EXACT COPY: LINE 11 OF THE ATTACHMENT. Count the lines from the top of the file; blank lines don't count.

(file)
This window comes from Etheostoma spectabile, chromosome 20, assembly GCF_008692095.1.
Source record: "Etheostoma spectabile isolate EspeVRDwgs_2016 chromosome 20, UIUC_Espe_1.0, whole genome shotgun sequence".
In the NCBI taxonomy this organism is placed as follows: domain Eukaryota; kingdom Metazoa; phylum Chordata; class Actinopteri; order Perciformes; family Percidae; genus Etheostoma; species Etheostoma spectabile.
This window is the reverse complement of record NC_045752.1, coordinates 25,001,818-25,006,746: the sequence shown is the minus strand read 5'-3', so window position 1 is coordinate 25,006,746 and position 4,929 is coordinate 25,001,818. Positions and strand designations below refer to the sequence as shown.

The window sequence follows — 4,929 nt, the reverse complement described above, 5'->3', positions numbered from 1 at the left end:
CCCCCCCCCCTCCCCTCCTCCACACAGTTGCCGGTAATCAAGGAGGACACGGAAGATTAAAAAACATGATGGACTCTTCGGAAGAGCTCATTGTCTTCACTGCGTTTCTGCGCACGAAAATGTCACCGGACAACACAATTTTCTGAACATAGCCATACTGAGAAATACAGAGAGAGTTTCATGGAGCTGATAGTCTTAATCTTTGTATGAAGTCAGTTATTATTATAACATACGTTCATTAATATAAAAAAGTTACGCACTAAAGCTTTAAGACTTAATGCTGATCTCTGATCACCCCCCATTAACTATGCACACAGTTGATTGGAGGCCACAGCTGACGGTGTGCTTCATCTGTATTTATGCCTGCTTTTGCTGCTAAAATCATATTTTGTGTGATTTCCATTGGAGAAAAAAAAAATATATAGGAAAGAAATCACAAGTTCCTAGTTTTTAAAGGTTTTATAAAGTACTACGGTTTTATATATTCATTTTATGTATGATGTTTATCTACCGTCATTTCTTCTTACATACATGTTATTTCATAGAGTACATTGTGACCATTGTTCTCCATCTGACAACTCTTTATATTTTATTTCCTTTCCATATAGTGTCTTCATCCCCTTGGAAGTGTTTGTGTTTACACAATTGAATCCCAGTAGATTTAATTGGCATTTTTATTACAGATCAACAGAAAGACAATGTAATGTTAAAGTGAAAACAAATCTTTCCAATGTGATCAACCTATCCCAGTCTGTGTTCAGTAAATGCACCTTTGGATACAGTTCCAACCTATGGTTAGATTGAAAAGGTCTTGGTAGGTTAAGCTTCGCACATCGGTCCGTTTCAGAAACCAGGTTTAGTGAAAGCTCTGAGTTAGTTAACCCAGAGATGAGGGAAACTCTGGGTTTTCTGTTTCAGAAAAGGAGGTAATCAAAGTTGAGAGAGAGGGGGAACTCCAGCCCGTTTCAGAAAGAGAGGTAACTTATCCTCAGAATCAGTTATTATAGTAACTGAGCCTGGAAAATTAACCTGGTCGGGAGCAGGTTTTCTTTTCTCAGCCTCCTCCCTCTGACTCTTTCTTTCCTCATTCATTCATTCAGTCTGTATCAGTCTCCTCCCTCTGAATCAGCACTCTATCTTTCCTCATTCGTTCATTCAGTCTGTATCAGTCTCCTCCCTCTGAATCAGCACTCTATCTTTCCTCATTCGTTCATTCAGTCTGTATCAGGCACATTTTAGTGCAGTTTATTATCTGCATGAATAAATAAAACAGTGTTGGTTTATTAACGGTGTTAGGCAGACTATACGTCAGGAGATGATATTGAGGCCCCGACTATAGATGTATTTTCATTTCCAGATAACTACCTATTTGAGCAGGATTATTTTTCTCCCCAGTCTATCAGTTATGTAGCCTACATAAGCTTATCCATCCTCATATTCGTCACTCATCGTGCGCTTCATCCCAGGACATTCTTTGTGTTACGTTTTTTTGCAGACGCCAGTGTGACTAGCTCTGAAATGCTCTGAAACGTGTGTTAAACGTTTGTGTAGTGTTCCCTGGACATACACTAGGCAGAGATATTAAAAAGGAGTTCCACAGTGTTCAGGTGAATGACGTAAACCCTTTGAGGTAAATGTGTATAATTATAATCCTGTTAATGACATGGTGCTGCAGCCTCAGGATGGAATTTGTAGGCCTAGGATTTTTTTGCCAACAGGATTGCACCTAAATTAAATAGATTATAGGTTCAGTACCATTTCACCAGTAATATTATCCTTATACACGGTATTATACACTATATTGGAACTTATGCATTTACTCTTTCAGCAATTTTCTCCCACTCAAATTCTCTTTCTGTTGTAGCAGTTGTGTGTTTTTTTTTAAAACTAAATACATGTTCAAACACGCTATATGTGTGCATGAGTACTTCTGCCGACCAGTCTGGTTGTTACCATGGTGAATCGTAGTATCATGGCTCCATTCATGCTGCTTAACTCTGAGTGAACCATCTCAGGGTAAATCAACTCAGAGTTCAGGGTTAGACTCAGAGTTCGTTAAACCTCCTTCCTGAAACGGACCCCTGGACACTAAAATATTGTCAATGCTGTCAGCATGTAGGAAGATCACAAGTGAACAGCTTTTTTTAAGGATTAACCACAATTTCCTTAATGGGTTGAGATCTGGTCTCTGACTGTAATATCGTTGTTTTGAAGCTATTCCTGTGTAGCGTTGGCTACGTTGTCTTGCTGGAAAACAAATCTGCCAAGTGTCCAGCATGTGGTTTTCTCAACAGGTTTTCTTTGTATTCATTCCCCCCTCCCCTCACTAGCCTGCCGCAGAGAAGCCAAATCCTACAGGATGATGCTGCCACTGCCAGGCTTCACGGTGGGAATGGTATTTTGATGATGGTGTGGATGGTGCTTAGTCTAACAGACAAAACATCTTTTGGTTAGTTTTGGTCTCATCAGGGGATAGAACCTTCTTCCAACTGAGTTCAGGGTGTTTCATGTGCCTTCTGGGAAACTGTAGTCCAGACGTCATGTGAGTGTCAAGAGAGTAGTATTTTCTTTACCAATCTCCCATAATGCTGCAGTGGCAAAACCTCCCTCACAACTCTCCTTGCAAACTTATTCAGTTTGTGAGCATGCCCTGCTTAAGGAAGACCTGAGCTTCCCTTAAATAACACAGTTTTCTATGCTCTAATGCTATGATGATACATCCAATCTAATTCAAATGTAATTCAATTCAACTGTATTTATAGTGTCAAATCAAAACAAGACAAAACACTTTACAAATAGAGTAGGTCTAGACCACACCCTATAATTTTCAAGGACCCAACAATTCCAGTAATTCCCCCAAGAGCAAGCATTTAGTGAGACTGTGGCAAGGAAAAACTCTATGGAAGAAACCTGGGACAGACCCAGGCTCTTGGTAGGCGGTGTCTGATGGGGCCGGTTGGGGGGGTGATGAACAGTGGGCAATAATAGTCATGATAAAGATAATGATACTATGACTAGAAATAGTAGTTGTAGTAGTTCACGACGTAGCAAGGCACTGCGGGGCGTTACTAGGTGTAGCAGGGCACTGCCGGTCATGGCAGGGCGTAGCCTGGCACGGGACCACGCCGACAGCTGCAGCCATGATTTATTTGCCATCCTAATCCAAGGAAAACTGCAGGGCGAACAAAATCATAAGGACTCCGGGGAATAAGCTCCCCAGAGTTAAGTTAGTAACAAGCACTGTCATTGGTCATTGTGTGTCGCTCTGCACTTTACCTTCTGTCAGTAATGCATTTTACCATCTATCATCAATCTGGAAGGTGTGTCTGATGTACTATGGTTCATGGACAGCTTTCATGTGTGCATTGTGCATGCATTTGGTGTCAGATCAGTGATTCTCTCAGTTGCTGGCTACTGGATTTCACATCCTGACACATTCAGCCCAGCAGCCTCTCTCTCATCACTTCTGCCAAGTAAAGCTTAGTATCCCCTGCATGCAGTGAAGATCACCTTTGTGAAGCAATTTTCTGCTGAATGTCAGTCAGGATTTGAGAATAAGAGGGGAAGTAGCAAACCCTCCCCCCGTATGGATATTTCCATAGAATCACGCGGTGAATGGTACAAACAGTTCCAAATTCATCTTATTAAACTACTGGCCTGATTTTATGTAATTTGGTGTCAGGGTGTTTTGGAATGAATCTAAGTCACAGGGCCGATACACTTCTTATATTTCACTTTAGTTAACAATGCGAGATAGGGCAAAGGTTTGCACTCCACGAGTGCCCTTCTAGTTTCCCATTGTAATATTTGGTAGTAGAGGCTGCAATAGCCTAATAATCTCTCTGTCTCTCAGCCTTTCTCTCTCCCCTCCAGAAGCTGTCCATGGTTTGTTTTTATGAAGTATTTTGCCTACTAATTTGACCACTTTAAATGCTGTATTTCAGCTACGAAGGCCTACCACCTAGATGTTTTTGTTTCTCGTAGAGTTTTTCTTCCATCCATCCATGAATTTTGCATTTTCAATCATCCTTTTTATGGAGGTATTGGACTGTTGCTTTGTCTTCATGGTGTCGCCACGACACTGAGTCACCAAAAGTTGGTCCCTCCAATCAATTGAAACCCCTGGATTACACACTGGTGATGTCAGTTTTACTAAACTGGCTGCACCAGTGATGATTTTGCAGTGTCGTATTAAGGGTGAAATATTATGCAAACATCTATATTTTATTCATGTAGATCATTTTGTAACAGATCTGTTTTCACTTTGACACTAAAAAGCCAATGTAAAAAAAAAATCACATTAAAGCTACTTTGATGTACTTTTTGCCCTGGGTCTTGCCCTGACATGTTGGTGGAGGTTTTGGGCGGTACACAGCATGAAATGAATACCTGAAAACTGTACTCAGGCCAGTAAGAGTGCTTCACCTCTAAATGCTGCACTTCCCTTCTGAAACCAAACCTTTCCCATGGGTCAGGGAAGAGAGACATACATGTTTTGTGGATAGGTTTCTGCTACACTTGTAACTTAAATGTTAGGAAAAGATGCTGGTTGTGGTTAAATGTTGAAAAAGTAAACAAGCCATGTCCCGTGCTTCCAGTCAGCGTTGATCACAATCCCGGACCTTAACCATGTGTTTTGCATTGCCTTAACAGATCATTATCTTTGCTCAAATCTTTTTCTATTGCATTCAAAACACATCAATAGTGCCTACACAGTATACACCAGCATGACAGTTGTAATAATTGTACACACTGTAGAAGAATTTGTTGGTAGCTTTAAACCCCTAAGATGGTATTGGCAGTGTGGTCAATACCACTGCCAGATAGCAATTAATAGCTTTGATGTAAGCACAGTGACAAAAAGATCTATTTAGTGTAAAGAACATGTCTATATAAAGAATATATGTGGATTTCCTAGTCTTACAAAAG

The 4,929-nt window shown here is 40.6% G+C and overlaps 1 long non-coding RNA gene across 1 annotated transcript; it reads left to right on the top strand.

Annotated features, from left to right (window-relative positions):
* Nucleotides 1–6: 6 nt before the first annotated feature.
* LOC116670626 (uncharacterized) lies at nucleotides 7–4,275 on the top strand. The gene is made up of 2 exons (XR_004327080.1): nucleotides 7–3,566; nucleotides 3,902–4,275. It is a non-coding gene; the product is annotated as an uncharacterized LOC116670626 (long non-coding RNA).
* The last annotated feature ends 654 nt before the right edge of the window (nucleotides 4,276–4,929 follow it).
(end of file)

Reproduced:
* The last annotated feature ends 654 nt before the right edge of the window (nucleotides 4,276–4,929 follow it).